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  6. Brett Nortje

    Brett Nortje Well-Known Member

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    That is why I encourage 'a living wage.'

    Things like bread are rather cheap though... That is all we need! That and vegetables... oh, and cake!
     
  7. Hoosier8

    Hoosier8 Well-Known Member Past Donor

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    Deserts are caused by Hadley cell circulation. If the globe warms they will move a little further north. You will not be able to change that.
     
  8. bringiton

    bringiton Well-Known Member

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    It will reduce the cost of food because greenhouses built by robots out of materials produced by robots will be cheaper than the land to put them on. In some parts of the world, a large fraction of the fresh fruit and vegetables is ALREADY being produced in greenhouses BECAUSE it is cheaper than open field agriculture: you don't have to suffer pests or weather. This trend will only accelerate.
     
  9. mamooth

    mamooth Well-Known Member Past Donor

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    Most desert locations are unsuitable for greenhouses. Greenhouses need water. There isn't any. End of story.

    Desert greenhouses are only viable near a coastline, where they can desalinate seawater (in a low-energy-consuming manner), and also use the seawater to cool the greenhouses during the day.

    https://en.wikipedia.org/wiki/Seawater_greenhouse
     
  10. bringiton

    bringiton Well-Known Member

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    Wrong. Modern greenhouses can use very little water -- orders of magnitude less than open-field agriculture -- and there is always water, even if it is only atmospheric water vapor. It's just a question of how hard it is to get it. Again, robots and solar power will make the cost of water effectively zero within a few decades.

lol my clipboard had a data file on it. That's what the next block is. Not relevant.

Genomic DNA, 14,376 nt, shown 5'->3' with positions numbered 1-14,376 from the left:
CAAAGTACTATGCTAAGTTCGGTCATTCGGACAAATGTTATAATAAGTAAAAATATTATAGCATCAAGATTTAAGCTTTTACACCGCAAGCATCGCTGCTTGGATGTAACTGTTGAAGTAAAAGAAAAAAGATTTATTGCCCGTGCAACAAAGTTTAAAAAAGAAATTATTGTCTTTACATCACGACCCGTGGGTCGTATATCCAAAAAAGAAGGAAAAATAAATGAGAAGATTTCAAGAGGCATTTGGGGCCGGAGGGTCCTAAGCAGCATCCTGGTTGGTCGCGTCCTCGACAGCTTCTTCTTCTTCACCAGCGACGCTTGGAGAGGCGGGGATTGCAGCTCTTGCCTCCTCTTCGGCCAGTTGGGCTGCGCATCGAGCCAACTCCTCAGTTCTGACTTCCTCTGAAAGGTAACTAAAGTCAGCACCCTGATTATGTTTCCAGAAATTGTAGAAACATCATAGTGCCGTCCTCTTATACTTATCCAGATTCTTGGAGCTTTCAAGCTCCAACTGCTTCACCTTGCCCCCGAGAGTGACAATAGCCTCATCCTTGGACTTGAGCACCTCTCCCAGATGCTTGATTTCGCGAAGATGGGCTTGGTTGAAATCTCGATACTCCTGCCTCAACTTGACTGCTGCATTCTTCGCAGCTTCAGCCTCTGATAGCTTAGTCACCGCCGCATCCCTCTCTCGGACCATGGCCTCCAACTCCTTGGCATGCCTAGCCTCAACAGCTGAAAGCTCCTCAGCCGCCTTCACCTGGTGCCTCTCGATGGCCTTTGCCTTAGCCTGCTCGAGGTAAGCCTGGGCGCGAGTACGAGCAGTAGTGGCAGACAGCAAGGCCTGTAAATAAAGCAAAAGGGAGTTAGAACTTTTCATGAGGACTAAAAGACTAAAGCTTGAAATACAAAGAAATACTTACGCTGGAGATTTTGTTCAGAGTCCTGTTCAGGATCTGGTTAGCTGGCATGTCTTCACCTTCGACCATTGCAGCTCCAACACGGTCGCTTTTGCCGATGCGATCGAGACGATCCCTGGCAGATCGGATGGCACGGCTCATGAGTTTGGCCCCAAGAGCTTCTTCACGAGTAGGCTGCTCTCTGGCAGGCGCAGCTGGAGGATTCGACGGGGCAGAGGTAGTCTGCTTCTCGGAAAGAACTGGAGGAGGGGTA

Wrong again. Future greenhouses in hot desert areas will simply use part of the incident sunlight to grow the crops, capturing the rest for conversion to electrical power. Instead of glass, they will use hybrid panels that are part transparent, part solar cells. To control temperature, they will use heat pumps and reservoirs of water as thermal ballast.
    Failure of imagination.
     
  11. mamooth

    mamooth Well-Known Member Past Donor

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    Not even close. It's more like half of open-field agriculture. And that's a lot of water.

    With no "cold sink" such as ocean water available, it requires electrically-driven refrigeration to pull water vapor out of air. To get the necessity water for a greenhouse would require massive amounts of electricity. Nobody in deserts uses refrigeration to pull water out of the air now, because of the high cost. Counting on a techno-miracle of near-zero-cost solar power is not being realistic.